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Reunion marks 40 years since Europe’s first successful heart-lung transplant

The surgeon who led Europe’s first successful heart and lung transplant told of his joy at seeing patients go on to lead a good life on the 40th anniversary of the landmark operation.

Professor John Wallwork led the team of medics who carried out the pioneering surgery at the then Papworth Hospital in the village of Papworth Everard, Cambridgeshire, in 1984.

Patient Brenda Barber was 36 at the time of the procedure, overnight from April 4 to April 5.

The mother from south London had been days from death when she agreed to the surgery.

She went on to live for another decade with her new heart and lungs, dying in 1994.

Heart-lung transplant anniversary
Two of the longest surviving heart-lung transplant patients Tineke Dixon (left) and Katie Mitchell (right) with their surgeon Professor John Wallwork (Joe Giddens/PA)

Around 360 heart-lung transplants have been carried out at the leading cardiothoracic hospital since then.

Prof Wallwork, who retired as chairman of the now Royal Papworth Hospital in Cambridge earlier this year, was reunited with some of his patients and former colleagues at the hospital on Thursday.

The 77-year-old was in America in 1981 when he helped with the world’s first heart-lung transplant, at Stanford University Hospital in California where he was chief resident.

He later led Europe’s first successful heart-lung transplant operation at Papworth Hospital in Cambridgeshire in 1984.

“The onus was on us to get it right,” he said, talking about the operation at Papworth.

“We’d done our homework and I’d done heart-lung transplants myself before in America.”

He said that after surgery Ms Barber “got back to leading her normal life, she got back to looking after her daughter, she got back to working as a childcare assistant, she lived 10 years following that transplant”.

Heart-lung transplant anniversary
The case notes of Brenda Barber, Europe’s first successful heart-lung transplant patient (Joe Giddens/ PA)

“I think to see people who had very poor quality of life or indeed no life to look forward to actually leading a good normal life is just a great thrill,” said Prof Wallwork.

He said that “getting what is essentially pioneering stuff, getting it to be routine is the important thing because then you can help more people”.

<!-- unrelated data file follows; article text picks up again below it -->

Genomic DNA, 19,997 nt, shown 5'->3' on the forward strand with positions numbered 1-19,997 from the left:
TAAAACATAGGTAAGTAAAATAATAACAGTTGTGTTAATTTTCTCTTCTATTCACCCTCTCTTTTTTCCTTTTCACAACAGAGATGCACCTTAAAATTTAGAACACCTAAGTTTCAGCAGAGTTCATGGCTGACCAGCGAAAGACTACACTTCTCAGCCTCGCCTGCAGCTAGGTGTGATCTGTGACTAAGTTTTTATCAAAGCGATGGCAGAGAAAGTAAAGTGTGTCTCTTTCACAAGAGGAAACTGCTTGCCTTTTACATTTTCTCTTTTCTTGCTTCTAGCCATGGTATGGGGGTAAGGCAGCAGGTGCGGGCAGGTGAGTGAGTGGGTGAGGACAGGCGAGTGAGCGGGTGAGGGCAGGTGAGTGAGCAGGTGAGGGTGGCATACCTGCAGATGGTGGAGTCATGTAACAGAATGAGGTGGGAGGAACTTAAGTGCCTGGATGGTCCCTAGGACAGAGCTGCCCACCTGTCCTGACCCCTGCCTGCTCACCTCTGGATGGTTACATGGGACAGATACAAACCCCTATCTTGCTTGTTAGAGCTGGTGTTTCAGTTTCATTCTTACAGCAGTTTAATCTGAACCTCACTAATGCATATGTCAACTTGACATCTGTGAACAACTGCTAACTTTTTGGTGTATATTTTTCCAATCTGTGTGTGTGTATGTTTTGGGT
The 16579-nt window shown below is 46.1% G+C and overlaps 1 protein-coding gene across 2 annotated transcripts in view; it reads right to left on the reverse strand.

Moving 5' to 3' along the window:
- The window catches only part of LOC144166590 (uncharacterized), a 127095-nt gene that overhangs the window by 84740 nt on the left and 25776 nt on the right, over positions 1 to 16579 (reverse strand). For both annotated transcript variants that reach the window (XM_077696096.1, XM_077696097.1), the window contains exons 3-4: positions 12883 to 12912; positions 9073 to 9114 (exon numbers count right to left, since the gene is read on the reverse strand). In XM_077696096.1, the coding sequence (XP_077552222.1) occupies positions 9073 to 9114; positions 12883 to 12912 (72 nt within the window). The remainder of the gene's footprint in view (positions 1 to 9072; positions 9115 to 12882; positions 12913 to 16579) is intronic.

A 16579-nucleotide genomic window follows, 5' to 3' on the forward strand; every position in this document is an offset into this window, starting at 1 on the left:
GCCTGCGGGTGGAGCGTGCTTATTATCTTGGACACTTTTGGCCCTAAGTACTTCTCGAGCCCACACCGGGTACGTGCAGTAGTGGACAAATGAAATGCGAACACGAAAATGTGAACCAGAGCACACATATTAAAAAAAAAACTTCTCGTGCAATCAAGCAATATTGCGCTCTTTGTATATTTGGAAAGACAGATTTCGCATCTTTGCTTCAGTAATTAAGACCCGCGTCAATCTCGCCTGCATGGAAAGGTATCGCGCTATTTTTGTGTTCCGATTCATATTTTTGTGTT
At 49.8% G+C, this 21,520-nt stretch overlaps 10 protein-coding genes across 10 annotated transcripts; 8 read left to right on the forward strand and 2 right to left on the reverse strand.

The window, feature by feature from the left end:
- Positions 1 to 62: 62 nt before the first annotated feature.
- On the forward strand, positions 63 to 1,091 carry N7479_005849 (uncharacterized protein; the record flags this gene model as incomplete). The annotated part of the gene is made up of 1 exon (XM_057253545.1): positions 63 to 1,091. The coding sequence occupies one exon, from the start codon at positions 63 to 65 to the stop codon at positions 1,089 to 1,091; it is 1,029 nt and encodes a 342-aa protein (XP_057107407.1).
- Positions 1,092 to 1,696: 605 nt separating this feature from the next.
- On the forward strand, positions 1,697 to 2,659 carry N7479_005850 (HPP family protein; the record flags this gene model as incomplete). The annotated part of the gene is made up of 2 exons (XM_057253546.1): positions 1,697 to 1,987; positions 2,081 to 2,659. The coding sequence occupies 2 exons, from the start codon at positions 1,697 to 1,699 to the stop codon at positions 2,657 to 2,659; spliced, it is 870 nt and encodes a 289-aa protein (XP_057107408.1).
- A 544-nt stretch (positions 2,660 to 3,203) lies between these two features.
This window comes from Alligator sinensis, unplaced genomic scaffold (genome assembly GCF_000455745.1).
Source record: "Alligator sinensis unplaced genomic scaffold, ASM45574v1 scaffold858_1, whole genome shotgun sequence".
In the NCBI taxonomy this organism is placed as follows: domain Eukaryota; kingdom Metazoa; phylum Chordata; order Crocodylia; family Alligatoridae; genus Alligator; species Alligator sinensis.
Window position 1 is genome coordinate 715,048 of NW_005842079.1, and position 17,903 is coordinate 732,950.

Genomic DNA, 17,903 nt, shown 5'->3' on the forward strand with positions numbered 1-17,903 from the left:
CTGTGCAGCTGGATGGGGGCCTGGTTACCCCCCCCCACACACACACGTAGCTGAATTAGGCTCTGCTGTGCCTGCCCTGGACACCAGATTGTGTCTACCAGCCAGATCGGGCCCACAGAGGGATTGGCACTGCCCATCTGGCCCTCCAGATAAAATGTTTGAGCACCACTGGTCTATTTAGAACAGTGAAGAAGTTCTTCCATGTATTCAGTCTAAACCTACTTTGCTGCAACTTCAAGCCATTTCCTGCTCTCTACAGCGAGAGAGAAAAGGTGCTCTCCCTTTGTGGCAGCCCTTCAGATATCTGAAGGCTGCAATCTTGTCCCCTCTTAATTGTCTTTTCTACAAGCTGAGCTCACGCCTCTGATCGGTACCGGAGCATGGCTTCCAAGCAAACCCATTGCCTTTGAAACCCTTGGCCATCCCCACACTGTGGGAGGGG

Theatre scrub nurse Celia Hyde, who was part of the team for Ms Barber’s transplant, said: “It was such a privilege to be there, to actually see what was going on, to see that empty chest and then to hear that the patient was breathing, speaking and things a few days later.

“Absolutely fantastic.”

The 68-year-old said she moved onto working in transplant outpatients, where she cared for Ms Barber after her operation.

“I think people forget it’s the simple things,” said Ms Hyde.

Heart-lung transplant anniversary
John Wallwork (centre) with (left to right) Hazel Farren, Dawn Wheeldon, Celia Hyde and Maureen Rootes who were part of the team that performed the op in 1984 (Joe Giddens/PA)

“It’s like being able to dress yourself, it’s being able to talk and laugh.

“Those are the things that are crucial for us to be happy human beings and I think Brenda went into life thinking ‘I’m a mother, I want to do all of these things’, and she did that with her daughter.”

Dawn Wheeldon, 80, also a theatre scrub nurse in the medical team, said: “It was a privilege to be there, part of the team, to work with all the people I did and produced a result that gave her back her life really, and the ability to carry on and see her daughter grow up.

“That was one of her ambitions.

“It’s quite daunting.

“You just don’t know whether it’s all going to go to plan but it did and John Wallwork is a very good teacher and he led the team very well.

“I think if you’ve got confidence in your leader then everything else falls into place.”

She said it was “lovely” to be reunited with some of her former colleagues, adding that working at the old Papworth Hospital was “one of the happiest times of my career”.

Heart-lung transplant anniversary
Heart-lung transplant patient Freya Potter, 18 (Joe Giddens/PA)

One of the longest-surviving heart-transplant patients Tineke Dixon, of Exmouth in Devon, also attended Thursday’s reunion.

The 51-year-old’s transplant surgery, at Great Ormond Street Hospital in November 1988, was also led by Prof Wallwork, who was helping train the surgeons there to have their own heart-lung programme.

She said she had been struggling to walk, was blue and pale and “basically losing my life” before her operation more than 35 years ago, and has since gone on to enjoy sailing and skydiving.

The project manager said it was “so lovely” to be reunited with Prof Wallwork and the medical team.

“It just feels like the right moment to say ‘we’ve done some amazing things in the last 40 years’,” she said.

“But now we need to almost reinvent it and recreate it for the new challenging patients coming along.”

College student Freya Potter, 18, from near Salisbury in Wiltshire, had a heart-lung transplant at Royal Papworth Hospital on the day of her 17th birthday in 2022, and attended Thursday’s reunion.

She said it was “quite inspiring” to meet other heart-lung patients at the reunion.

“I’m quite worried about how long my transplant will last,” she said.

“But seeing people 30 years on really makes me think that it will actually be OK and I will last longer than I think.”